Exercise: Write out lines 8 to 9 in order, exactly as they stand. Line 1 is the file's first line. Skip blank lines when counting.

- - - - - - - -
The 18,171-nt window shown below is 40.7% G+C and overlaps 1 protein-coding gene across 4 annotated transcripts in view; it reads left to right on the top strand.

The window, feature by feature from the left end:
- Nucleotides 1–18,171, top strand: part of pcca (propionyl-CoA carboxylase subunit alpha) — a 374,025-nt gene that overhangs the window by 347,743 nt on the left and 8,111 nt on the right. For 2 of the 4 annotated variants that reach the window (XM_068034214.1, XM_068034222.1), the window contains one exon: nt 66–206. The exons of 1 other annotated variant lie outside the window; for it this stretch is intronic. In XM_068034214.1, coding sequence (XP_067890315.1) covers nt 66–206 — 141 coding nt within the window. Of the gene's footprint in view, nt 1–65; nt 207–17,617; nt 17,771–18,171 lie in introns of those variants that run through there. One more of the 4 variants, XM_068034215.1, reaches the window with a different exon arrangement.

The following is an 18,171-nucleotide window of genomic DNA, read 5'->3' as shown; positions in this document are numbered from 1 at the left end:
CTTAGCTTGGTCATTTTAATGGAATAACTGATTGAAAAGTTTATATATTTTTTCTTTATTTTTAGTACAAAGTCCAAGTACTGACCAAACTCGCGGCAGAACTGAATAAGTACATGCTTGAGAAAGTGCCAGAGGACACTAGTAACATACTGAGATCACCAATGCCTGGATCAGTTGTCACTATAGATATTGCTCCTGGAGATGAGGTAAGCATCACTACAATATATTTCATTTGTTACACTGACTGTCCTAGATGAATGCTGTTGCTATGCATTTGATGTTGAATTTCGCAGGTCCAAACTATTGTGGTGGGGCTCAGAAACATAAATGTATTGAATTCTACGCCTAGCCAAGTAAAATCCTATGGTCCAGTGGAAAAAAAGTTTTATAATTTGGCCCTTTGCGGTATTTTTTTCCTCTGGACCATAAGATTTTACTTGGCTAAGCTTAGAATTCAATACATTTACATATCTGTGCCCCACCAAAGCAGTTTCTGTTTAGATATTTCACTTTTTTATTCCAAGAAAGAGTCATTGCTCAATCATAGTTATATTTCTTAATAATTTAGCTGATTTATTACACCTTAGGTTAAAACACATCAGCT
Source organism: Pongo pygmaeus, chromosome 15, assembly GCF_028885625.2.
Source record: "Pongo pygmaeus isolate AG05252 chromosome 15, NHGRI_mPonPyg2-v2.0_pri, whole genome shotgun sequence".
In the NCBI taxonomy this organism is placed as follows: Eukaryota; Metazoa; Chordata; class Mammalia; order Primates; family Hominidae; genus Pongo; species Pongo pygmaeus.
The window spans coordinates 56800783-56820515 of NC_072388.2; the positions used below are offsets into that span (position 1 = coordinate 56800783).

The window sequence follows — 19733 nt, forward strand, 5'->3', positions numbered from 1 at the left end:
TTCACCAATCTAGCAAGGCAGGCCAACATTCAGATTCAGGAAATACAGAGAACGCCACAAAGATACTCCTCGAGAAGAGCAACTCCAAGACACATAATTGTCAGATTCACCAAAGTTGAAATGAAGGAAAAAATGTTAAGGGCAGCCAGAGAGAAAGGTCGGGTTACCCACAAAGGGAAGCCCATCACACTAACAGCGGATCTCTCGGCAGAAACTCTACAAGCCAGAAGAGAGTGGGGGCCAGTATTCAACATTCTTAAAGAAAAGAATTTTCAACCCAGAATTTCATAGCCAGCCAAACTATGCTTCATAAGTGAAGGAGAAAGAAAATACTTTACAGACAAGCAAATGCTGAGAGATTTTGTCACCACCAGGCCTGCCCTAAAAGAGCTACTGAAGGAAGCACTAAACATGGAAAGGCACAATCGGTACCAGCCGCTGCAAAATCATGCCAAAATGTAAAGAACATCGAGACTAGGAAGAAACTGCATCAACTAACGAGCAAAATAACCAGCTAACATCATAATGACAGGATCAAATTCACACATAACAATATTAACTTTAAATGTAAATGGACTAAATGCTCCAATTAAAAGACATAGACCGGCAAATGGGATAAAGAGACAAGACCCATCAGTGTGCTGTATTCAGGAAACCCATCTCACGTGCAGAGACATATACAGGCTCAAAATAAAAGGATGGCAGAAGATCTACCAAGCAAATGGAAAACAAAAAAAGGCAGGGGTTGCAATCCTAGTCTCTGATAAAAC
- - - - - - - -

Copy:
In the NCBI taxonomy this organism is placed as follows: Eukaryota; Metazoa; Chordata; class Mammalia; order Primates; family Hominidae; genus Pongo; species Pongo pygmaeus.
The window spans coordinates 56800783-56820515 of NC_072388.2; the positions used below are offsets into that span (position 1 = coordinate 56800783).